Sue Allen, the Project Manager of Hope Community Project, has been honoured with a Benemerenti Medal from Pope Francis. She was presented with the award by Bishop David McGough at a special Mass to celebrate her retirement as she steps down after twenty years at Hope.
Friends and colleagues from Hope Community Project, the Infant Jesus Sisters and Father Hudson’s Care, as well as members of the local community, gathered at St Patrick’s Church in Wolverhampton on 24 January to thank Sue for her years of dedication and wish her well for her future. Fr Dawid Piskorz opened the Mass, saying they were gathered to thank Sue for giving her talents and skills over the years. Bishop McGough echoed those words, saying “we are here to celebrate Sue’s great contribution to this community.”
During the Mass, members of Hope Community Project brought forward gifts from the people of Heath Town to thank Sue for her work. The hymns and music were chosen by Trevor Stockton to reflect Sue’s personality and service to the community, and were led by members of Holy Trinity Church, an Infant Jesus Sister and Fionnuala Hegarty.
At the end of Mass, Bishop McGough reflected on the Parable of the Sower, which had been read during the service. He said that we are the ground on which Jesus sows the seed of the word and we have the good soil, rocky ground and thorns in all of us. But God enables us to work together to clear the thorns, move the rocks and together we flourish. In the work of Hope, he said, “the rich harvest of God’s love is lived out in the lives of so many. You are the rich harvest.”
To Sue’s great surprise, Bishop McGough then read a letter from Archbishop Bernard Longley announcing that Sue had been awarded the Benemerenti Medal in recognition of her service to Hope Community, the people of Heath Town and the local community. Accepting the Medal, Sue said she wasn’t expecting this. She said, “I am speechless – which is something my team won’t believe!”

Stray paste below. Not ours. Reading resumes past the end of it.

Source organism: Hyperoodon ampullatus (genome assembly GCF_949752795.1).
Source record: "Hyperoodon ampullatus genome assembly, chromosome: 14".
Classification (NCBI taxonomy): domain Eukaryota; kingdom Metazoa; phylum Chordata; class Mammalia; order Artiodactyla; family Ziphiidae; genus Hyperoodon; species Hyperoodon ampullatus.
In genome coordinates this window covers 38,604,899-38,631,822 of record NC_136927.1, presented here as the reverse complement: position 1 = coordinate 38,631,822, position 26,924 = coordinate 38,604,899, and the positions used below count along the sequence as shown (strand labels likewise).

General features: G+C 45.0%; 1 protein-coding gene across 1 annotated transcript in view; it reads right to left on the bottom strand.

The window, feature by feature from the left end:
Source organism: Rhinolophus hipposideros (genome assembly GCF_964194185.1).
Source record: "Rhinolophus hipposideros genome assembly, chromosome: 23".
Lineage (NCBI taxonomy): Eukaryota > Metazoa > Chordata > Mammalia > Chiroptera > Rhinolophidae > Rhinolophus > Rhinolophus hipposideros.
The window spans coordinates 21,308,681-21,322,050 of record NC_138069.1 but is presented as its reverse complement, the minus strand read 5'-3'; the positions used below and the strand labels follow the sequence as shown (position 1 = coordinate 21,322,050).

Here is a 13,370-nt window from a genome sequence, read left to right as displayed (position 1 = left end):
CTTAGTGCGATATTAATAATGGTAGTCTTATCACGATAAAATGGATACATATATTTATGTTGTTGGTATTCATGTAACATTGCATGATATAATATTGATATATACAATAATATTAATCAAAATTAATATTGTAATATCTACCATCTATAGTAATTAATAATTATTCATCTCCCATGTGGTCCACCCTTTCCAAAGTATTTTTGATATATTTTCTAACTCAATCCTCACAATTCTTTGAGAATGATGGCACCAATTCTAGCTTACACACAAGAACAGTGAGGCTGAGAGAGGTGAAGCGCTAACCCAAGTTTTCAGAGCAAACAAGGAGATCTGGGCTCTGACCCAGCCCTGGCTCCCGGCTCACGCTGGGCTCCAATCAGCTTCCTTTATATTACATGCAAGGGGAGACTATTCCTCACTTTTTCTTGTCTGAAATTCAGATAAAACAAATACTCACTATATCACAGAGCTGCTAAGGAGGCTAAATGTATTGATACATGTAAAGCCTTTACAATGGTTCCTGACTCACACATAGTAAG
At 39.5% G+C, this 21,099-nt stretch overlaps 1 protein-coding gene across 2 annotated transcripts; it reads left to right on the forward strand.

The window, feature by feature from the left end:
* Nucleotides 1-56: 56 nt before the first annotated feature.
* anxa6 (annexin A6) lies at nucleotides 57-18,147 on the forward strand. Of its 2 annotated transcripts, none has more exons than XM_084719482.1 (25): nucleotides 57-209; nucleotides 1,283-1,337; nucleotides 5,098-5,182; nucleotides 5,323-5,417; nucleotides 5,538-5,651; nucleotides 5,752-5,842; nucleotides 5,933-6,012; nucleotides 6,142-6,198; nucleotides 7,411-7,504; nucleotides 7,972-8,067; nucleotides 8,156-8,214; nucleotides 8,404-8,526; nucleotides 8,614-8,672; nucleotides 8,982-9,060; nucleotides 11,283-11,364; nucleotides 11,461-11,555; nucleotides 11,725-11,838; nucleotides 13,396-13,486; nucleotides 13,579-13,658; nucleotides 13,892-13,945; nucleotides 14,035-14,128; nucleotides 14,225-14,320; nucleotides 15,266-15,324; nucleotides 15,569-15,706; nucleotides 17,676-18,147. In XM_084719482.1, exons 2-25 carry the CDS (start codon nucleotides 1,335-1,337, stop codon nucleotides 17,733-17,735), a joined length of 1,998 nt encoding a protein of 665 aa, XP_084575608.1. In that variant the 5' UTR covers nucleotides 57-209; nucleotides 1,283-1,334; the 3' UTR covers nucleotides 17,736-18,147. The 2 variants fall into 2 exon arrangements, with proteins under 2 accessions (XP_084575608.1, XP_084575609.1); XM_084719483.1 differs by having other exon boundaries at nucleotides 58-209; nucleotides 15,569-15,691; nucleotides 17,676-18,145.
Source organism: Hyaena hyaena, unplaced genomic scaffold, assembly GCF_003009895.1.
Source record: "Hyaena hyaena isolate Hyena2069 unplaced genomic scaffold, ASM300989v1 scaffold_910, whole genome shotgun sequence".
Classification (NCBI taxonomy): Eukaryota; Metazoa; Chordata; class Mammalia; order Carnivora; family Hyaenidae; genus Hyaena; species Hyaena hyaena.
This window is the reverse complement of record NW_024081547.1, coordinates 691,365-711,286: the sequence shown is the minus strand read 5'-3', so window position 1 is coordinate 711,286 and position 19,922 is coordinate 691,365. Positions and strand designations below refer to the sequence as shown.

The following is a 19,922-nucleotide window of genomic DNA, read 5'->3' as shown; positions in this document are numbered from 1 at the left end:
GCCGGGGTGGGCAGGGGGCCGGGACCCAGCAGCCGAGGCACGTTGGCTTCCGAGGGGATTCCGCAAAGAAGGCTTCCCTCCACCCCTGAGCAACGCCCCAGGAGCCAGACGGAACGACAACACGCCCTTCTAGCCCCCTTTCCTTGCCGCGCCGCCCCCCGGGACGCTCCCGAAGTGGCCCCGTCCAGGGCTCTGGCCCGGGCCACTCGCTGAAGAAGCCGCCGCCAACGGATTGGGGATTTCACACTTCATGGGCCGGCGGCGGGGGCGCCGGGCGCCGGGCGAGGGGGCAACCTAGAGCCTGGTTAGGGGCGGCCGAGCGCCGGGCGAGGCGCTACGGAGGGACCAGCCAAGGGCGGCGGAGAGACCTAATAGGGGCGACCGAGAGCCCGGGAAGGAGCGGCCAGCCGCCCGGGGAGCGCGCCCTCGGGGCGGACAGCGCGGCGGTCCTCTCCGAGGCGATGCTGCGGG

There was a celebration after the Mass at St Patrick’s Church Hall, with speeches from Sr Margaret Walsh of the Infant Jesus Sisters, Kevin Caffrey of Father Hudson’s Care, Trevor Stockton of Hope and, of course, Sue herself. Sr Margaret gave an account of how Sue came to Hope, saying that it soon became clear that Sue and her family were God’s people. Sue thanked all who had supported her as she served the people of Heath Town, including the Infant Jesus Sisters, Father Hudson’s Care, Wolverhampton Homes, the City Council and the dedicated team of staff and volunteers at Hope. She said that no matter how people come to Hope, they are not the same when they leave.
Hope Community Project provides support services for people living in the Heath Town area of Wolverhampton. It works towards building an integrated community, reducing social isolation, raising aspirations, strengthening family relationships and helping people feel they are valued members of society. Hope is the last organisation still working in Heath Town, and is a key part of the community. Under Sue’s leadership it has contributed to the city-wide gang prevention strategy and supported local residents through the Heath Town regeneration. In September 2017 the project received the Queen’s Award for Voluntary Service.
The charity supports isolated older people through outreach, befriending and lunch clubs, assistance for families experiencing difficulties, and support for women experiencing relationship difficulties and isolation. It runs English classes and offers a home-visiting service to find local people who need their support. Children and young people can access social groups, workshops, holiday activities, and information sessions. To find out more visit Hope Community Project’s website.